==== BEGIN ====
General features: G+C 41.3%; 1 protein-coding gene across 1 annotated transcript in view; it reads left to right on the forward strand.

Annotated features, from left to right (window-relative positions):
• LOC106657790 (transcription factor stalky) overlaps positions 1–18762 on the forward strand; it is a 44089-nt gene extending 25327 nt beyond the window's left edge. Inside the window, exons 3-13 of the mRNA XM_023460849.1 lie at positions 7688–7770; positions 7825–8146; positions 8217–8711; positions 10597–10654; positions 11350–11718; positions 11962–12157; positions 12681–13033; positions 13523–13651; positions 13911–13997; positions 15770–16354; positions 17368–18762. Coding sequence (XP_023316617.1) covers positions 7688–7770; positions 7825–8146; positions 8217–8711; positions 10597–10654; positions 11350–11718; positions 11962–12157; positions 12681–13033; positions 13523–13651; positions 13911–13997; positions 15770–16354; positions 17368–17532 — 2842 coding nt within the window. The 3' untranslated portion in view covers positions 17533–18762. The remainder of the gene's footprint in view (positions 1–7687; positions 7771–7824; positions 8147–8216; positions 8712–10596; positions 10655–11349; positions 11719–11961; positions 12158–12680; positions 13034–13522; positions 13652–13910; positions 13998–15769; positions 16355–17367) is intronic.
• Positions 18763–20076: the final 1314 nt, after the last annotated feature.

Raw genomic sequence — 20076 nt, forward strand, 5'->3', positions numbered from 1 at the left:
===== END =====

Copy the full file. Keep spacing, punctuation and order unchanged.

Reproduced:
General features: G+C 41.3%; 1 protein-coding gene across 1 annotated transcript in view; it reads left to right on the forward strand.

Annotated features, from left to right (window-relative positions):
• LOC106657790 (transcription factor stalky) overlaps positions 1–18762 on the forward strand; it is a 44089-nt gene extending 25327 nt beyond the window's left edge. Inside the window, exons 3-13 of the mRNA XM_023460849.1 lie at positions 7688–7770; positions 7825–8146; positions 8217–8711; positions 10597–10654; positions 11350–11718; positions 11962–12157; positions 12681–13033; positions 13523–13651; positions 13911–13997; positions 15770–16354; positions 17368–18762. Coding sequence (XP_023316617.1) covers positions 7688–7770; positions 7825–8146; positions 8217–8711; positions 10597–10654; positions 11350–11718; positions 11962–12157; positions 12681–13033; positions 13523–13651; positions 13911–13997; positions 15770–16354; positions 17368–17532 — 2842 coding nt within the window. The 3' untranslated portion in view covers positions 17533–18762. The remainder of the gene's footprint in view (positions 1–7687; positions 7771–7824; positions 8147–8216; positions 8712–10596; positions 10655–11349; positions 11719–11961; positions 12158–12680; positions 13034–13522; positions 13652–13910; positions 13998–15769; positions 16355–17367) is intronic.
• Positions 18763–20076: the final 1314 nt, after the last annotated feature.

Raw genomic sequence — 20076 nt, forward strand, 5'->3', positions numbered from 1 at the left: